March 29, 2020

Women’s tennis looks to build on fall success despite challenges

Women’s tennis finished the fall season with a 3-2 record, and is looking to build on that success this spring.

“The fall season went really well,” Head Coach Lynn Winters said. During the spring, they will face off against their Ohio Athletic Conference (OAC) opponents.

Winters and her athletes have put in work over the winter gap and are optimistic about their spring season.

“As a team, I think we know our strengths and weaknesses now,” sophomore Madison Watt said. “… That’s what we continued to work on over winter and that’s what we are going to put into action going into spring.”

Watt, who has played tennis during both of her two years at Capital, played first singles throughout the entire fall and ended with an 8-7 record. She and Maria Sadek, also a sophomore, were Capital’s first doubles pairing, and ended the fall season with a 6-10 record.

Madison Watt and teammates worked on weaknesses to come back strong this season.

Sadek feels she knows what the team can improve upon during their spring season, and said that being able to shut down opponents quicker would lead to more wins.

“Just closing out those game points … is really important,” Sadek said of the importance of finishing matches.

Sadek plays second singles and played an integral part in winning the fall season finale against Mount Vernon Nazarene University.

One of the largest challenges facing the team as they near the spring is the fact that the tennis courts on Capital’s campus have been ruled unsafe to practice on. The team held their fall home matches at Wolfe Park in Bexley, as well as a good deal of their practices. They will be practicing at Olympic Indoor Tennis Club beginning in the spring.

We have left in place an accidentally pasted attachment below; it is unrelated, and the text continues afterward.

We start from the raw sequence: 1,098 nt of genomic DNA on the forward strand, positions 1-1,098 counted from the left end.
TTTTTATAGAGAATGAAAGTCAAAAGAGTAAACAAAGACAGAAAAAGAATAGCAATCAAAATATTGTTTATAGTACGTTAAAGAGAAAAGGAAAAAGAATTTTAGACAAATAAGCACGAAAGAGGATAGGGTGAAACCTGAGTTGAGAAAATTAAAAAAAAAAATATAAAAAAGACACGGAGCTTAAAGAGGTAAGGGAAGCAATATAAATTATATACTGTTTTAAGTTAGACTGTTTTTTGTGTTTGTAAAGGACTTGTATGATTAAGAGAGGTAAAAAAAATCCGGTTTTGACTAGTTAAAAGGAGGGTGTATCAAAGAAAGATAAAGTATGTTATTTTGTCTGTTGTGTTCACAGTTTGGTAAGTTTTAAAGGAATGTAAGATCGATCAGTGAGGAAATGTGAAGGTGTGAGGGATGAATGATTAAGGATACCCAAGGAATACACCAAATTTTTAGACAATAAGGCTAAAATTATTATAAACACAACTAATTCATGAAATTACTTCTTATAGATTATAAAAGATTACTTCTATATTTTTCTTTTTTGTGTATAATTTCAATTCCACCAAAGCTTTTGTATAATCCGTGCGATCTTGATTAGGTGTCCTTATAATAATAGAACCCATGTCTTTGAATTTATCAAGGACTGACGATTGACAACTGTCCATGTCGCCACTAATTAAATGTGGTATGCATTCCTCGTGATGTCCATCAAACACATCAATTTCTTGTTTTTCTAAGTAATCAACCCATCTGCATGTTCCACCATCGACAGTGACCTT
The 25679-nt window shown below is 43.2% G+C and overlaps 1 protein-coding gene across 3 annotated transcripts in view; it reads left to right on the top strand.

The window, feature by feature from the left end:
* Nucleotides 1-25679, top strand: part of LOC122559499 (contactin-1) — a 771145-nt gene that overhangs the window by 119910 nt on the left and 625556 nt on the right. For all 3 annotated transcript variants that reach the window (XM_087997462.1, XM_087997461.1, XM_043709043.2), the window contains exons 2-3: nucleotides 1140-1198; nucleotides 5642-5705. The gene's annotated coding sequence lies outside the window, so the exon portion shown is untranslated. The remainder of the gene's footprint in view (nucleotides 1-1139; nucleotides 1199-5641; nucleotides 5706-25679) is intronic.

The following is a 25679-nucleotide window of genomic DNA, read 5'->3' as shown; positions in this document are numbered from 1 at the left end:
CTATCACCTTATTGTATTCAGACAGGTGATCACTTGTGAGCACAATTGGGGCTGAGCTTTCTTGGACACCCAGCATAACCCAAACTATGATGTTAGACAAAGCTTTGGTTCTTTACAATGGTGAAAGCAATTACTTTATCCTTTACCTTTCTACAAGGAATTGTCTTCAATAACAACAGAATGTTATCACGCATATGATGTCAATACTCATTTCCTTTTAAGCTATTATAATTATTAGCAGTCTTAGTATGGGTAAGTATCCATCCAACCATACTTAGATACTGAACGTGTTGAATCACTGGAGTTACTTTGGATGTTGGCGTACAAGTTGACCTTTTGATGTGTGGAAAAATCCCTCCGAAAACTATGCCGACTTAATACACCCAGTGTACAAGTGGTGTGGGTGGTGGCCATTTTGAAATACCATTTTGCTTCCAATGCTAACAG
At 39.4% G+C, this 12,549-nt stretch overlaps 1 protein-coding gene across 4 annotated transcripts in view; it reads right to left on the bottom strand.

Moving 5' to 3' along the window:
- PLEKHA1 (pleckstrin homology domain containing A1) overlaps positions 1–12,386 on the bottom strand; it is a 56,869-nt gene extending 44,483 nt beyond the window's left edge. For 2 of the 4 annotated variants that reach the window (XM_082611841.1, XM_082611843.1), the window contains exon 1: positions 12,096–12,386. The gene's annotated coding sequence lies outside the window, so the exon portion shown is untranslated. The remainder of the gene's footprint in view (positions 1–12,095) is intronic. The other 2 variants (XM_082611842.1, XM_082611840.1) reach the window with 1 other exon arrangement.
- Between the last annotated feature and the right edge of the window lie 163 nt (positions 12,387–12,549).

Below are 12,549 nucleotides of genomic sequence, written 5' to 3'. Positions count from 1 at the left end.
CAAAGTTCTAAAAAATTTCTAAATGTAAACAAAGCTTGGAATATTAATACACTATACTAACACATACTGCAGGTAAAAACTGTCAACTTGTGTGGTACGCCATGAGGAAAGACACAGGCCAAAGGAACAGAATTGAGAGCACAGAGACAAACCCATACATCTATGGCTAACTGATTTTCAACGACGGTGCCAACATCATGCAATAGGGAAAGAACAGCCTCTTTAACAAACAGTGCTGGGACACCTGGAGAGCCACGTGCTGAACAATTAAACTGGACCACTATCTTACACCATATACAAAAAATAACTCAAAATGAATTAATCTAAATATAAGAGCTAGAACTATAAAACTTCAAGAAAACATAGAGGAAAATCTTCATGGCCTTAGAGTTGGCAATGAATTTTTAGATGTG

Another twist in the fall season was the dissolution of the men’s tennis program at Capital. According to Winters, there were too many graduating seniors the previous year and their exit did not leave the school with enough athletes to field a viable team. However sudden this development was, Winters said that she and her athletes were not fazed.

Challenges will also manifest in the form of other teams. As Capital begins conference play, the competition only gets tougher. The team finished sixth in the OAC to close out the fall season, and is looking to improve on that mark. Winters, Watt, and Sadek were all very clear that Otterbein University, John Carroll University, and Ohio Northern University were the teams to beat.

“We’re looking to be competitive … to move our way up,” Winters said of the team’s conference placement. “But it’s good. It’s a strong, strong league.”

Behind Watt, Sadek, and a squad of other young players, women’s tennis will open their spring season this Saturday, Feb. 16 against Concordia University out of Ann Arbor, Michigan.

“Tennis is very mental,” Sadek said. “… Even at the toughest points … you [have to] stay strong and … play every point like it’s the beginning of the game.”

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